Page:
Does my cat sleep too much?

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Christian Sadler

Veterinary Surgeon and co-founder of Tatton Veterinary Practice

Does my Cat sleep too much

If you’re a cat owner, then you’ve probably noticed that your feline companion has a tendency to sleep. Cats are known for sleeping up to 16 hours per day, which can seem like an excessive amount of time if you’re not used to it. But how much sleep is too much? And when should cat owners be concerned about their pets’ sedentary lifestyle?


Why Does My Cat Sleep So Much?


Your cat sleeps for two reasons: rest and digest. When cats are awake, they’re hunting, playing and interacting with other animals in their environment. Often these times of high activity can occur during the night, so many outdoor younger cats will spend most of the night awake and therefore appear to sleep a lot during the day.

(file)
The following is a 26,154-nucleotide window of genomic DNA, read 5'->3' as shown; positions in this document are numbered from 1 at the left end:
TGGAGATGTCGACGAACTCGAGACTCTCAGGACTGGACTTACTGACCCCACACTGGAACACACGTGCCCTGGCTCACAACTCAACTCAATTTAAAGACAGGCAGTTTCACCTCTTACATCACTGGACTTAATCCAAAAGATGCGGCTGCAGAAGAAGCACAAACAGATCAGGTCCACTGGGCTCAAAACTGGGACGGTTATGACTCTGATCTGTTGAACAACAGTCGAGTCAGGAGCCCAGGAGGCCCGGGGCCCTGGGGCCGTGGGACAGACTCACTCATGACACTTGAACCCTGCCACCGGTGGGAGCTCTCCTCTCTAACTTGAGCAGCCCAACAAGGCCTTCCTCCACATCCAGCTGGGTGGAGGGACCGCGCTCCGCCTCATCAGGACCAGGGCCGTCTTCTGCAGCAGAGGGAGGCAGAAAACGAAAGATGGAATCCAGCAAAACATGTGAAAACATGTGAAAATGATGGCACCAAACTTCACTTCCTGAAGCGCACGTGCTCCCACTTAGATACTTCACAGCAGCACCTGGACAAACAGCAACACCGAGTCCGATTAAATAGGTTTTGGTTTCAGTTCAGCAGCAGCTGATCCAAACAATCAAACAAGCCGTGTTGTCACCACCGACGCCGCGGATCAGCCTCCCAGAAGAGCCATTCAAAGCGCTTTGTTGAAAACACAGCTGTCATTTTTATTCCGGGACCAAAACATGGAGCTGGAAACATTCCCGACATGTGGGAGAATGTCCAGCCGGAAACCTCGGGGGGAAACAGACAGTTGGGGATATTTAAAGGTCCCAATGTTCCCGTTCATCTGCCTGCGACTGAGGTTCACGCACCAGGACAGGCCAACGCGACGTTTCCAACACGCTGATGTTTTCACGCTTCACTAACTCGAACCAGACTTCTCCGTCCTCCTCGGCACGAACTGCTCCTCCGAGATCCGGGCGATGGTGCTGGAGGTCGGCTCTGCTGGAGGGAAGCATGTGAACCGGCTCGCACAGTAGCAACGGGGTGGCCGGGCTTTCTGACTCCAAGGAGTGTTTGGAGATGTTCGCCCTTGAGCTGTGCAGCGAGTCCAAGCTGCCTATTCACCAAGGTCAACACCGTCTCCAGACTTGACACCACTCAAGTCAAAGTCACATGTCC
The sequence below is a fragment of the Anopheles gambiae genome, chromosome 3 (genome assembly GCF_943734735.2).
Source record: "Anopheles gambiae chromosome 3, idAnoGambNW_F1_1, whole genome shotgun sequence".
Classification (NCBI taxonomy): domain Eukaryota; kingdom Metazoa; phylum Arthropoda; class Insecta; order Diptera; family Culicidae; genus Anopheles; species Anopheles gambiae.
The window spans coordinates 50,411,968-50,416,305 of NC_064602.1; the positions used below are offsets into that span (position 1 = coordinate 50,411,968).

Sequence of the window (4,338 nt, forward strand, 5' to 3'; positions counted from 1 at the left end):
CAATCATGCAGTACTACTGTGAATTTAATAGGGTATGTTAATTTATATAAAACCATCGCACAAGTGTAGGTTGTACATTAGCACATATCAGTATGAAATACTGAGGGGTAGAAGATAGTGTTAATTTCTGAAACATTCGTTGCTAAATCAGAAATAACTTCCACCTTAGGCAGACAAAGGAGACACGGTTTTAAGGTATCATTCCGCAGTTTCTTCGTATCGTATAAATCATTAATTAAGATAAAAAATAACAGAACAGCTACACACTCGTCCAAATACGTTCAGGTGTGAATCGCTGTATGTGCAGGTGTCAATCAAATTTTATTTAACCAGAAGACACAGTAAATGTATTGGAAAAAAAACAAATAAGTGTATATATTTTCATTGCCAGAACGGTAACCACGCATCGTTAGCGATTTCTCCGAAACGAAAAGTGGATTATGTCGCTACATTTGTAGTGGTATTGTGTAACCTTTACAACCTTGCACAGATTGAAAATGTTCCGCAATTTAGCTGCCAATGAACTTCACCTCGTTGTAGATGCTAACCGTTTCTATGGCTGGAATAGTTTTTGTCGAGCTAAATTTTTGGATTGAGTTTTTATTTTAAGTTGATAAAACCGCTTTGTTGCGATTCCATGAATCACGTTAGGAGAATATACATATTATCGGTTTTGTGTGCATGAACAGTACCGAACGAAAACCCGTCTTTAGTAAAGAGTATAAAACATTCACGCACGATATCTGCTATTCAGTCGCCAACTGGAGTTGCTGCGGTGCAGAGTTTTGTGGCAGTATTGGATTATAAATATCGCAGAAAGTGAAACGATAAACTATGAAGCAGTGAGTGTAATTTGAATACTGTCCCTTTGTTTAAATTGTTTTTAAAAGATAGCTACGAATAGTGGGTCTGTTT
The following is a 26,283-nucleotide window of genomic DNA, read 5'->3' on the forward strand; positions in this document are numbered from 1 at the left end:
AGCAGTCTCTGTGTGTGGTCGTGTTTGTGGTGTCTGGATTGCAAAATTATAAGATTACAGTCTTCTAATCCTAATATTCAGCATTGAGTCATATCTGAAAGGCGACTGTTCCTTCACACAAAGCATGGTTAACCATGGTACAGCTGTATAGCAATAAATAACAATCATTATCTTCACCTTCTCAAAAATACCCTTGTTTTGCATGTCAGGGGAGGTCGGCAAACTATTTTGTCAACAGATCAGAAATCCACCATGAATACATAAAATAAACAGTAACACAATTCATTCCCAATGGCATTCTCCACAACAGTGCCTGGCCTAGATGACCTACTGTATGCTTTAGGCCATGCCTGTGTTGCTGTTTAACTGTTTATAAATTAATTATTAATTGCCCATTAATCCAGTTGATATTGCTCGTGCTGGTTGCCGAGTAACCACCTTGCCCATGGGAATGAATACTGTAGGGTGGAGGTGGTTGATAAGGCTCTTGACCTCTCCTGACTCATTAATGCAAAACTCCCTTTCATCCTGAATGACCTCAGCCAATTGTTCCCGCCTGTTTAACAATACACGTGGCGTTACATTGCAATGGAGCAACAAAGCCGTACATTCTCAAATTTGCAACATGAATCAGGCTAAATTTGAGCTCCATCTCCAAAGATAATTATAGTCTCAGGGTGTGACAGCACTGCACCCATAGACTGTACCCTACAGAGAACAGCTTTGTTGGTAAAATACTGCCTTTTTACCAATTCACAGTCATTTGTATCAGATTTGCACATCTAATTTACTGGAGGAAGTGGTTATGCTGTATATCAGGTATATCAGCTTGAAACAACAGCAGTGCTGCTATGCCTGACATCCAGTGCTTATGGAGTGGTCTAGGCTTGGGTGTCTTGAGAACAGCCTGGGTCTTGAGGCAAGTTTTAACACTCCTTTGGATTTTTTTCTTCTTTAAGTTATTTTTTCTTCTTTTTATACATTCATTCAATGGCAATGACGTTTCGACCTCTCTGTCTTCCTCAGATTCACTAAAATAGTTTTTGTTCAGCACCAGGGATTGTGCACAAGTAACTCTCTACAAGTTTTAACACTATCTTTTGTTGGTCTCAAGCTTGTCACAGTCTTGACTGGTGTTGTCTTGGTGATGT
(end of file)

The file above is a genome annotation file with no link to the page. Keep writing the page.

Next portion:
After all that activity during the night they need to have somewhere to rest and regain their energy and possibly digest anything they may have caught during the night. 

The amount of sleep that a cat needs is variable depending on their level of activity and age, the majority of outdoor cats will need between 12-18 hours of sleep throughout the day to allow for their energetic lifestyle. This amount increases with age but often will not start to drop off until they are beyond 12 years of age.


When should I take my cat to the vet if he sleeps too much?


Cats are very particular creatures and their lifestyles and habits vary hugely between individuals, this may mean that as an owner you notice a change in habit rather than a specific amount of time they sleep for. 

Common changes include:

  • No longer getting out of bed to greet you when you arrive home or see them in the morning
  • Less interested in play or general interaction
  • Significant change in thirst or hunger
  • Difficulty getting to their favorite spot to sleep/hide

There is a long list of possible reasons for your feline friend to be showing the above changes but it is always best to get them checked out every 6-12 months. Early intervention with many of the conditions can significantly improve the chance of effective treatment and a longer happier life for your little one. 

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